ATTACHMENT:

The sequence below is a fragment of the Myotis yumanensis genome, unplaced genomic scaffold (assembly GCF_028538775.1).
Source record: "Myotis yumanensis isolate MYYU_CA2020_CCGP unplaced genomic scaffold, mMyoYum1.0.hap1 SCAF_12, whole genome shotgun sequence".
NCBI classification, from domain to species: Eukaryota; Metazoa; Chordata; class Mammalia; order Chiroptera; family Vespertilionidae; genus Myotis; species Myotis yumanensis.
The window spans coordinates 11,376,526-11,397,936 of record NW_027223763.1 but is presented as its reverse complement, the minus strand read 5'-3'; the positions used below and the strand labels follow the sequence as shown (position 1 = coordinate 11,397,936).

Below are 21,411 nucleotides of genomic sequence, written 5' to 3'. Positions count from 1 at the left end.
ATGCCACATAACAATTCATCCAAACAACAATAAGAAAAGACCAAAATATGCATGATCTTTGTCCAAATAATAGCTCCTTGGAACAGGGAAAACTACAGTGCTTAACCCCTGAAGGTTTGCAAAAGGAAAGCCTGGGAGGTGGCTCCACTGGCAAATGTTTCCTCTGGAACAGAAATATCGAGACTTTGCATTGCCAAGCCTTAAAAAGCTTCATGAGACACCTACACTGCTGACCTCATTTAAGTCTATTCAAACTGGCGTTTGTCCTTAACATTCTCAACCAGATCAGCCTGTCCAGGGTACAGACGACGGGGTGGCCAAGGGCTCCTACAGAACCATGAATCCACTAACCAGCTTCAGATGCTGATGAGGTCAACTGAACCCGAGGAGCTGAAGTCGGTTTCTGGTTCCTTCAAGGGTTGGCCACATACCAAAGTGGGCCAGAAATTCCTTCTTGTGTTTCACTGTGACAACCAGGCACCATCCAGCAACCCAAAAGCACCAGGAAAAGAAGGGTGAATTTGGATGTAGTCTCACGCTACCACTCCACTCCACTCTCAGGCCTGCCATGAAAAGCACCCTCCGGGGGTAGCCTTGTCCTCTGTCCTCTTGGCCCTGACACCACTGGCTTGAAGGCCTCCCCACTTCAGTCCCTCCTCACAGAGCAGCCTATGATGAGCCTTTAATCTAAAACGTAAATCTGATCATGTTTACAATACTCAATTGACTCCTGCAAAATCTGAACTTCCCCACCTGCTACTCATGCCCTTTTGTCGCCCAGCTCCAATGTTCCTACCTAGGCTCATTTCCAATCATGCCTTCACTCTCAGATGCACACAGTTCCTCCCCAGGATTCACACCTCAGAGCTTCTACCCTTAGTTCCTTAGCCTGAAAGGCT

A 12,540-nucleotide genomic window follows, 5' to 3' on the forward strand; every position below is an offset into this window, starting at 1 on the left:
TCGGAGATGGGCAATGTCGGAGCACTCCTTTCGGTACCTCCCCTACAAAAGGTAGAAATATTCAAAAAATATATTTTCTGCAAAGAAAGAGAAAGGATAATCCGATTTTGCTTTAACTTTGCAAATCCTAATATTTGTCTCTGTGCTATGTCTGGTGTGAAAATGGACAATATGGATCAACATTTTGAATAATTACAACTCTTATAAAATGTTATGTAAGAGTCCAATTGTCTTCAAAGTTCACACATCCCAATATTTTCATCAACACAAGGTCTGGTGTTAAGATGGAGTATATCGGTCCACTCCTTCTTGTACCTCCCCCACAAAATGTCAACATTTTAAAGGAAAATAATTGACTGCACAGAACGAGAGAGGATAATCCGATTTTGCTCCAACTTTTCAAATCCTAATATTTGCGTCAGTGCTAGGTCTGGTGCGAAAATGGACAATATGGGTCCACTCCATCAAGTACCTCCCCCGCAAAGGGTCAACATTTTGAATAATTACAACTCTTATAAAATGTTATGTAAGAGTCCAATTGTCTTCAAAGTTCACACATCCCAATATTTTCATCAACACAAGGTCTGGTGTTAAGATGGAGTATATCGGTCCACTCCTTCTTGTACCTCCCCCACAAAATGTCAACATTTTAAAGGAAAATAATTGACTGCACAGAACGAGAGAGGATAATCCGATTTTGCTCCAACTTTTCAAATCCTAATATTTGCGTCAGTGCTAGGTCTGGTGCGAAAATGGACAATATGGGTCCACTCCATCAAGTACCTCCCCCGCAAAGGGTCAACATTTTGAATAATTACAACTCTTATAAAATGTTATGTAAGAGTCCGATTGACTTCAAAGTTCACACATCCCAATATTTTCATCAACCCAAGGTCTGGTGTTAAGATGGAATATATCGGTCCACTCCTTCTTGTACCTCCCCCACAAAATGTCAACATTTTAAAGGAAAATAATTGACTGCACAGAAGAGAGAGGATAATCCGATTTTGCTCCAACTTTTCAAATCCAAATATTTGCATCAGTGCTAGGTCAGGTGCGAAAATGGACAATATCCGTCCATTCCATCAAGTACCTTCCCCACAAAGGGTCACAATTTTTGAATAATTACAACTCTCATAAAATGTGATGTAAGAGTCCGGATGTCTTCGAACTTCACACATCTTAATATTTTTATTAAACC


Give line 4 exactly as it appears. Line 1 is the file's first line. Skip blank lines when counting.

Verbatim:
The window spans coordinates 11,376,526-11,397,936 of record NW_027223763.1 but is presented as its reverse complement, the minus strand read 5'-3'; the positions used below and the strand labels follow the sequence as shown (position 1 = coordinate 11,397,936).